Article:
“Hands-on training begins at our facility with a mechanic who covers daily maintenance requirements, controls and operation and tips on basic mechanical problems likely to be encountered in the field,” Bogel continues. “A crew leader or production specialist performs field training on site, where specific hazards and methods can be addressed. Bilingual mechanics and field trainers are available so that all ZTR orientation and training is in the operator’s primary language.”

At The Bruce Co., “extensive training per person” is provided with the help of bilingual trainers, Schroeder says. “We do training during spring orientation, plus in the shop, plus out on the job,” he says. “There’s always a two-man crew—usually a crew leader and an assistant. They don’t go out on the job until we feel they are ready.”

“Train, train, train,” GroundMasters’ Graves strongly suggests. Among the topics covered during ZTR training at his company’s branch are blades engaging, blade changing, oil levels, proper fueling, speed, turning and backing up. Hispanic operators participate in a training day “with the company’s own Hispanic trainer and a bilingual employee of the manufacturer, who also comes in with a videotape,” he says.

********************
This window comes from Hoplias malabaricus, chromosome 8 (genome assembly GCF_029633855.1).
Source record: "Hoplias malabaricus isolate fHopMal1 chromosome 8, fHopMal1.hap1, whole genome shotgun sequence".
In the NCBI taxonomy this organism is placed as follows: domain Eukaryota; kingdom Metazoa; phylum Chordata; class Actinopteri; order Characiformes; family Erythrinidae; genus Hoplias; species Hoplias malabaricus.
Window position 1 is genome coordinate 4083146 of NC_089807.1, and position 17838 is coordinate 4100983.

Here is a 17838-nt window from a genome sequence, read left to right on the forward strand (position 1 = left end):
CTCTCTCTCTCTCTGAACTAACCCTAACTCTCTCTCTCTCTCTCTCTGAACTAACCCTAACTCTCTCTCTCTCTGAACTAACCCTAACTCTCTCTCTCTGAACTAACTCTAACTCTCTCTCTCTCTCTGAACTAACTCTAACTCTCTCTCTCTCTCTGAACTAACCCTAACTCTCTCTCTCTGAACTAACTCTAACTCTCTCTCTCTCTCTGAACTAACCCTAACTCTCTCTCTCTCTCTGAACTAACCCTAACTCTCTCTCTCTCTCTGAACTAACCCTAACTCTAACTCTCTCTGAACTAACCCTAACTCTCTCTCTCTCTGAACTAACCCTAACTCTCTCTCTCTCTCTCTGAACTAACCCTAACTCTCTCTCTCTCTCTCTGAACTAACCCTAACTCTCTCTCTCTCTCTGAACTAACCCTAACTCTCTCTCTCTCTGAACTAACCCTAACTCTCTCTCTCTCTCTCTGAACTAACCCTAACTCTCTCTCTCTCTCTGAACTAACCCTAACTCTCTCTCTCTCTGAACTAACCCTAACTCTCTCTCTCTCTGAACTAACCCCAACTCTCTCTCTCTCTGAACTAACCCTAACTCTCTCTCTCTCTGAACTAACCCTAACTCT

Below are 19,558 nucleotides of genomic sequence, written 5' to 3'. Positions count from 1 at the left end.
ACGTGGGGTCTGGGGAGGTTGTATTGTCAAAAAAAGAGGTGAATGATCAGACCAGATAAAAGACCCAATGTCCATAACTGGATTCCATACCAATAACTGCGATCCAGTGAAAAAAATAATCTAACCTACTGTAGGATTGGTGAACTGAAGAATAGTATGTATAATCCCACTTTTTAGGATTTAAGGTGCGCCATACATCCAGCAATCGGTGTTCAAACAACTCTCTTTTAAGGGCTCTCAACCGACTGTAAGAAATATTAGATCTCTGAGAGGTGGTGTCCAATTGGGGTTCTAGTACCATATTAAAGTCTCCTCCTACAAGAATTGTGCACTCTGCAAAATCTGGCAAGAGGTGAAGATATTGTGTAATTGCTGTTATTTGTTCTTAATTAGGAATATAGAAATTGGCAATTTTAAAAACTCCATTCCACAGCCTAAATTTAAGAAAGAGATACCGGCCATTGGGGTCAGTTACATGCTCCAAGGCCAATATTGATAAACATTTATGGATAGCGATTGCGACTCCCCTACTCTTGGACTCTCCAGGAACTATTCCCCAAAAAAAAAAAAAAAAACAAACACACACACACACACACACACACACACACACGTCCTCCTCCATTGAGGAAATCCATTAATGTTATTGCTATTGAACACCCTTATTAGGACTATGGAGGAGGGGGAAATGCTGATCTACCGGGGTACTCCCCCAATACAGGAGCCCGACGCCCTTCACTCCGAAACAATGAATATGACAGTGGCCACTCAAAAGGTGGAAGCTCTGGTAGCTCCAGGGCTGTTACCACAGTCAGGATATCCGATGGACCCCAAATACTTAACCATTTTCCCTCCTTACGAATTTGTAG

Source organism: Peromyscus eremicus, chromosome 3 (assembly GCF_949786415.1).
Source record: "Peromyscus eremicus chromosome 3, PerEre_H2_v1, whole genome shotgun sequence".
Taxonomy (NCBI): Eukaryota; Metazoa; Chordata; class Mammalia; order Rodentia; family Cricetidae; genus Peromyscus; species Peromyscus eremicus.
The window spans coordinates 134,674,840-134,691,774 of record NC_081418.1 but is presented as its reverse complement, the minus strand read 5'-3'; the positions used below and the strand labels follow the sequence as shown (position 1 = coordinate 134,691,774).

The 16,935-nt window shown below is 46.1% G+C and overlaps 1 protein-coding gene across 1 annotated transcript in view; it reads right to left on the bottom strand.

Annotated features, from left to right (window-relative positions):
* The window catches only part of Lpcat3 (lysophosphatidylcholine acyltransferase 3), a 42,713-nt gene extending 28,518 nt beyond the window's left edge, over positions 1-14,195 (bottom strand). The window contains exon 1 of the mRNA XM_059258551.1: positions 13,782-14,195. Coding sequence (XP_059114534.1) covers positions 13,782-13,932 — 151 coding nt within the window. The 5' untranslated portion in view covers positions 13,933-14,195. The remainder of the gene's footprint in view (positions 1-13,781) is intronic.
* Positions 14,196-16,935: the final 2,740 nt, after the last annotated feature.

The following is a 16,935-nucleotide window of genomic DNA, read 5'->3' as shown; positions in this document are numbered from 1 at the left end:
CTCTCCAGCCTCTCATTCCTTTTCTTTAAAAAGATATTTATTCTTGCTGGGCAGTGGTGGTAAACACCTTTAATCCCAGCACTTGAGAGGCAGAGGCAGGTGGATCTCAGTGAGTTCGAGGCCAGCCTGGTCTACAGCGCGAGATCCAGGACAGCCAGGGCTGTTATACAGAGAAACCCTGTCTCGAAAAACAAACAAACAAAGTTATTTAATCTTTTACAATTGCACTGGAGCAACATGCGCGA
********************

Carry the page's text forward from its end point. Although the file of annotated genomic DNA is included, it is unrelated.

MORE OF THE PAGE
Kennedy’s GroundMasters’ branch provides “on site, hands-on training,” he says. “Mostly on what it (the mower) will hold and what it won’t, proper turning to not damage property, loading and unloading from a trailer, awareness of all of the safety switches, and the proper way to turn on a hillside.” Spanish-speaking ZTR operators are trained by Hispanic trainers once a week, and the manufacturer comes in once a year to train all of the branch’s zero- turn operators, he says.

LM Staff

LM Staff

Landscape Management's staff brings together collective experience in journalism, research, writing, and editing. Our team stays tapped into the pulse of the industry, covering a wide range topics with a commitment to delivering compelling stories and high-quality content.